How do you write more clearly?
One great way is to study others’ writing—especially those who goof up. Want to laugh it up and learn? Keep reading!
Ever had an auto accident? You file a claim to pay for repair costs, sending it to an insurance adjustor. These guys have seen it all. One claim read:
“The pedestrian had no idea which direction to go, so I ran over him.”
We all know the claimant did not intend to hit the pedestrian.
“The pedestrian suddenly walked in front of my car, and I had no chance to avoid striking him.”
Or how about this claim:
“I was thrown from my car as it left the road. I was later found in a ditch by some stray cows.”
Of course, the motorist was talking about being found “near” some stray cows, but these bovines have nothing to do with the claim. Rewrite:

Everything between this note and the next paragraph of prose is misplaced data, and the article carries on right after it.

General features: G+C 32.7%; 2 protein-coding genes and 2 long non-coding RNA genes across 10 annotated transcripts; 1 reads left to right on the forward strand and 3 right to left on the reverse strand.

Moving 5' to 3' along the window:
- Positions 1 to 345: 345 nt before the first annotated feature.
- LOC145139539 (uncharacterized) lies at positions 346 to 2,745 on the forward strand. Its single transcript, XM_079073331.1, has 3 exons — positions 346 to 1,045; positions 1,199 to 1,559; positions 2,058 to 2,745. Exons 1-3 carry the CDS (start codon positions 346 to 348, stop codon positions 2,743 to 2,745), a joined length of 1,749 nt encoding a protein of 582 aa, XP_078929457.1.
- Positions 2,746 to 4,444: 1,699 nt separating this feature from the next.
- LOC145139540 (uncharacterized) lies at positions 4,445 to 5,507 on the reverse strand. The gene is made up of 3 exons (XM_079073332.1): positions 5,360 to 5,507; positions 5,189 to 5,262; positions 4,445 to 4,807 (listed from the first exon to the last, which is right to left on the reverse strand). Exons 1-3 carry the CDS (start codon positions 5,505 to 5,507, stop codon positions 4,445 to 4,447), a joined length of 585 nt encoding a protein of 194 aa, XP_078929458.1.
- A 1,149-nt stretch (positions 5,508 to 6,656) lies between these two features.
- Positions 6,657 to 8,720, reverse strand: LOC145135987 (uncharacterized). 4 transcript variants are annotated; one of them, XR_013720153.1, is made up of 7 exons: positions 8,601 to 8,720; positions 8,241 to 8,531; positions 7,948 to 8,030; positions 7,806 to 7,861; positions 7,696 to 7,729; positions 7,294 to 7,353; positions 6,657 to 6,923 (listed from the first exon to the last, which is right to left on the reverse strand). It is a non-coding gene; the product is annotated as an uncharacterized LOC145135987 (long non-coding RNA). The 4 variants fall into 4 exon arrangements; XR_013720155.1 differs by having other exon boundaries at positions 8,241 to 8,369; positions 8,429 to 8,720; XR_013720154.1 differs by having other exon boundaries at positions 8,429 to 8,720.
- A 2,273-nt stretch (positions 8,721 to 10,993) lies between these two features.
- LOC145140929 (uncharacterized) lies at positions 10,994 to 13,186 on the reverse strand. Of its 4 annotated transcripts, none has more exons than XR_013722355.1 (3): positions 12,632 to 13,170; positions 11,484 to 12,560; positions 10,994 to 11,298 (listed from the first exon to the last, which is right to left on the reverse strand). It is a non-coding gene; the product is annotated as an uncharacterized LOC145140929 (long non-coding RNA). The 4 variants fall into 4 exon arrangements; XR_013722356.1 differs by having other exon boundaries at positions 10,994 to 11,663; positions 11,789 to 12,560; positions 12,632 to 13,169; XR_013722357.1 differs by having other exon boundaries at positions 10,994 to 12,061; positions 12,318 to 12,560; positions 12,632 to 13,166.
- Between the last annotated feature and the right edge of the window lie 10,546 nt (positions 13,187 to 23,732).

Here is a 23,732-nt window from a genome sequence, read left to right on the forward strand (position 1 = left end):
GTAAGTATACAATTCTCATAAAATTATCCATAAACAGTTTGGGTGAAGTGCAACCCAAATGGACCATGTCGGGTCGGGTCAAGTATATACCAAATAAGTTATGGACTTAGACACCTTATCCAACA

“The accident forced me off the road into a farmer’s field. I was thrown from the vehicle and knocked unconscious. Some passersby found me and called 911.”
“I collided with a stationary truck coming the other way.”
A vehicle can’t be stationary and moving at the same time. My rewrite:
“Traveling south down Fifth Street, I lost control of my car and struck a truck parked northbound at the curb.”
And, finally, this doozy:
“I pulled away from the side of the road, glanced at my mother-in-law, and headed over the embankment.”
“I became distracted as I pulled from the side of the road, losing control of my car and heading over the embankment.”
Let’s the mother-in-law off the hook!
So, back to the original question: “How do you write more clearly?”
Clear writing comes with time and patient revision. Writers have to exercise humility. The first draft is only that, just a start, and you build from there. Rewrite with your key message clearly defined and effectively presented. If you don’t, you’ll end up writing an accident claim like this:
“I had been driving for 40 years when I fell asleep at the wheel and had an accident.”
That man needs a nap!
© Ron Cooper 2020